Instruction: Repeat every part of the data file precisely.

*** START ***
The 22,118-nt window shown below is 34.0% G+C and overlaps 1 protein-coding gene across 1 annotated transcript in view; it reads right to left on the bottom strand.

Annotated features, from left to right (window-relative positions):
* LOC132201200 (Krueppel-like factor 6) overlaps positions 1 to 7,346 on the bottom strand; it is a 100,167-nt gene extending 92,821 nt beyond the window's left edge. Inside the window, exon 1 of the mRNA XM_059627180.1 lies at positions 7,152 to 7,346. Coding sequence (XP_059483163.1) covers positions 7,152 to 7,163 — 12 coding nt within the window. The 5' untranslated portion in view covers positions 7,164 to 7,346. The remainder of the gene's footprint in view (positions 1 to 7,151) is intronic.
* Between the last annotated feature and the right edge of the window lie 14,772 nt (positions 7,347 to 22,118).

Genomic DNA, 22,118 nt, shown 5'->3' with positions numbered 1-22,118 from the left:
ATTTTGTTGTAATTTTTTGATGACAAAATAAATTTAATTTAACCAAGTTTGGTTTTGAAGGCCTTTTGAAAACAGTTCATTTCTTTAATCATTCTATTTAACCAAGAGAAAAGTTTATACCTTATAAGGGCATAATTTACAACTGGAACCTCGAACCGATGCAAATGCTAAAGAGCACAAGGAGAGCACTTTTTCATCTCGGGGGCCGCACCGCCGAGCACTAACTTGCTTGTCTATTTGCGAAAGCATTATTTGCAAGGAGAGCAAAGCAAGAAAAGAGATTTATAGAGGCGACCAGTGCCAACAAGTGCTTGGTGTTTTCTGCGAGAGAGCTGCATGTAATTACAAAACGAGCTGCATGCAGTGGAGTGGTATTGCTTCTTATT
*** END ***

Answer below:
The 22,118-nt window shown below is 34.0% G+C and overlaps 1 protein-coding gene across 1 annotated transcript in view; it reads right to left on the bottom strand.

Annotated features, from left to right (window-relative positions):
* LOC132201200 (Krueppel-like factor 6) overlaps positions 1 to 7,346 on the bottom strand; it is a 100,167-nt gene extending 92,821 nt beyond the window's left edge. Inside the window, exon 1 of the mRNA XM_059627180.1 lies at positions 7,152 to 7,346. Coding sequence (XP_059483163.1) covers positions 7,152 to 7,163 — 12 coding nt within the window. The 5' untranslated portion in view covers positions 7,164 to 7,346. The remainder of the gene's footprint in view (positions 1 to 7,151) is intronic.
* Between the last annotated feature and the right edge of the window lie 14,772 nt (positions 7,347 to 22,118).

Genomic DNA, 22,118 nt, shown 5'->3' with positions numbered 1-22,118 from the left:
ATTTTGTTGTAATTTTTTGATGACAAAATAAATTTAATTTAACCAAGTTTGGTTTTGAAGGCCTTTTGAAAACAGTTCATTTCTTTAATCATTCTATTTAACCAAGAGAAAAGTTTATACCTTATAAGGGCATAATTTACAACTGGAACCTCGAACCGATGCAAATGCTAAAGAGCACAAGGAGAGCACTTTTTCATCTCGGGGGCCGCACCGCCGAGCACTAACTTGCTTGTCTATTTGCGAAAGCATTATTTGCAAGGAGAGCAAAGCAAGAAAAGAGATTTATAGAGGCGACCAGTGCCAACAAGTGCTTGGTGTTTTCTGCGAGAGAGCTGCATGTAATTACAAAACGAGCTGCATGCAGTGGAGTGGTATTGCTTCTTATT